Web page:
“If you are determined to carry out one particular thing, you must not be upset that other things fall through. Nor should you be embarrassed by other people’s laughter. A great enterprise is unlikely to be achieved except at the sacrifice of everything else.”
-- Kenko, Essays in Idleness (Keene trans, p. 161)
My Sweet Lord
Writers, it seems to me, ought to be the very humblest artisans. Potters have clay and painters tubes of paint. I am making something from nothing. I should take care to always keep nothing in mind.
I am following my own unlikeable star, taking the path of the world’s number one least popular god, Lord Chitchupakupec, the deity of pubic lice, who, like Lord Ganesha, may either make the trouble pass – or bring it on.
My darling plays piano at the preschool graduation. The five year olds wear caps and gowns; their parents are awash in so much helpless love that we have all been lifted several inches from the ground.
I stand beside the piano turning pages, the evil person required for every happy scene, the poison in the apple, my heart as black as soot.
My name is Envy. Imagine having had a mother who was alive, or a father who was kind or sane?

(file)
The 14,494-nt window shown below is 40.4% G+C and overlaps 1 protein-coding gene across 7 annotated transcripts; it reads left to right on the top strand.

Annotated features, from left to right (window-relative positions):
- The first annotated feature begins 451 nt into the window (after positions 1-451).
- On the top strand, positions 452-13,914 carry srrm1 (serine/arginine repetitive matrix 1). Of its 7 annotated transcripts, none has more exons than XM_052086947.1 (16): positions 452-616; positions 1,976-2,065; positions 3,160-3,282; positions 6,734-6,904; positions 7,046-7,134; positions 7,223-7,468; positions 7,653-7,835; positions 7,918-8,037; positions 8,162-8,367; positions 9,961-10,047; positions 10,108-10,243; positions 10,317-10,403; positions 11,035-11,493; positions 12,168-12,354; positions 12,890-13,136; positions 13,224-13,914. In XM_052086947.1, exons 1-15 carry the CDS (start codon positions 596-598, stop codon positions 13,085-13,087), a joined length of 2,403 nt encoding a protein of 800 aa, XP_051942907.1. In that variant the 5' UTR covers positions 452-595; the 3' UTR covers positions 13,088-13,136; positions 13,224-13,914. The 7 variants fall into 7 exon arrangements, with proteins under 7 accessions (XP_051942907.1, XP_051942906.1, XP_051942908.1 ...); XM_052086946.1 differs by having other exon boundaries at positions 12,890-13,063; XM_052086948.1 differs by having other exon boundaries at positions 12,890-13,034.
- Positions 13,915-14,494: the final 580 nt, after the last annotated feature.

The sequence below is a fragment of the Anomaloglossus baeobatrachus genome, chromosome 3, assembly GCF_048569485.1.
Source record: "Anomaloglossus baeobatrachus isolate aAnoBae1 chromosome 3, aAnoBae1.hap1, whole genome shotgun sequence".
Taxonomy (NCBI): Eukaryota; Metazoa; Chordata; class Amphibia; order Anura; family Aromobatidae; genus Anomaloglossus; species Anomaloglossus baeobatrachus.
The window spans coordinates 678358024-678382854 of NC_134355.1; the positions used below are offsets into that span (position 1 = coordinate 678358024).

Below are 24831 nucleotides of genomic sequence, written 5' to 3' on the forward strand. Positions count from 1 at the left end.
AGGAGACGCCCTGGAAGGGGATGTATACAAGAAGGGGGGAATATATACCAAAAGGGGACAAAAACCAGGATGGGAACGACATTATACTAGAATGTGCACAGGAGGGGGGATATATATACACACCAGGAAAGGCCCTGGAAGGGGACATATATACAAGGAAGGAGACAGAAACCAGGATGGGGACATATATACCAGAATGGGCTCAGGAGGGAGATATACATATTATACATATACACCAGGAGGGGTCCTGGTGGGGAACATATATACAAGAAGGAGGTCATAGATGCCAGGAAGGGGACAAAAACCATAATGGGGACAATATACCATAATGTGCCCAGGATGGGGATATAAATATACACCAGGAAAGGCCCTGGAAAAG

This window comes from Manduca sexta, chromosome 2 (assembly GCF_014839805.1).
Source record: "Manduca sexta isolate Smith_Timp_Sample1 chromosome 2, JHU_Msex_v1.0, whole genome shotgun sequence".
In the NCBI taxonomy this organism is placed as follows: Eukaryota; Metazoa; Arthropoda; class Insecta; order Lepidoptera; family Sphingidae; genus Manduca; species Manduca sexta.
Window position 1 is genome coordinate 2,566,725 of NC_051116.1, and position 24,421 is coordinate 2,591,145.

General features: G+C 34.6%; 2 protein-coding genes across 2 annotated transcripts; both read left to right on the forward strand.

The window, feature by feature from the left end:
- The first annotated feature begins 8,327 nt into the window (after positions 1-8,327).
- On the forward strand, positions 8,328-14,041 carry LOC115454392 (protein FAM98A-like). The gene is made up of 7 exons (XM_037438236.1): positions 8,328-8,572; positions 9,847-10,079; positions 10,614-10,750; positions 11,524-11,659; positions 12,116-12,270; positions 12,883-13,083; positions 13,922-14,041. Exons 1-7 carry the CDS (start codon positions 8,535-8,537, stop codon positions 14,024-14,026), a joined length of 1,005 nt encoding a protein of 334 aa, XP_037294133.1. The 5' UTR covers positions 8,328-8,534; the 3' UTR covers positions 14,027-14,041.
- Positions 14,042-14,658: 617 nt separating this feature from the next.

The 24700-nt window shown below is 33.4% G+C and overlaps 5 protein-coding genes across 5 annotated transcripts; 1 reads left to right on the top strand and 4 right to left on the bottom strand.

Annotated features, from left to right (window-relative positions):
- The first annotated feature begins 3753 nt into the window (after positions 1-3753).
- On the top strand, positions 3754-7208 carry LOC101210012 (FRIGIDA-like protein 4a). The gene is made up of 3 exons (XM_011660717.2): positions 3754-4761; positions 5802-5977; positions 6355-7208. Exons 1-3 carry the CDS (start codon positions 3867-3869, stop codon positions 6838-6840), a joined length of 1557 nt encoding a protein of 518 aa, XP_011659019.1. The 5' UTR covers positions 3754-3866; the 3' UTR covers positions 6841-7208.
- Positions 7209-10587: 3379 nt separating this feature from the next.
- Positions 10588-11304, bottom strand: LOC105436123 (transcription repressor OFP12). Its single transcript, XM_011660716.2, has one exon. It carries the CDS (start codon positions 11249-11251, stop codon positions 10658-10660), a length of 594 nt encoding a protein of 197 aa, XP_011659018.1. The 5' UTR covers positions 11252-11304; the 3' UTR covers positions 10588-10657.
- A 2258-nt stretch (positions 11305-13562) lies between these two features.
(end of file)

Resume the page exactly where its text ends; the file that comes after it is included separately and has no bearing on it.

The fundamental facts of this container. That which is most commonly called the set-up: a crippled leg, a dead mother, a mad father forever doing harm I am forever unable to stop.
This gimp kid, co-parented by Mad and Dead.
Inside this form, within these limits -- I improvise. I make the wish that these improvisations will be luxuriant, acrobatic, outrageous, horny.
I aim to cover this wreck with flowers.
Hard as it is to imagine now, all this was once an apple farm in New Hampshire.
But This is Just How It Is: We Lose Everything.
For consolation, here’s Tokyo.
Thirty three million people in the metro area: look at how they hurry about and how they go on living, though they, too, have lost the great green world.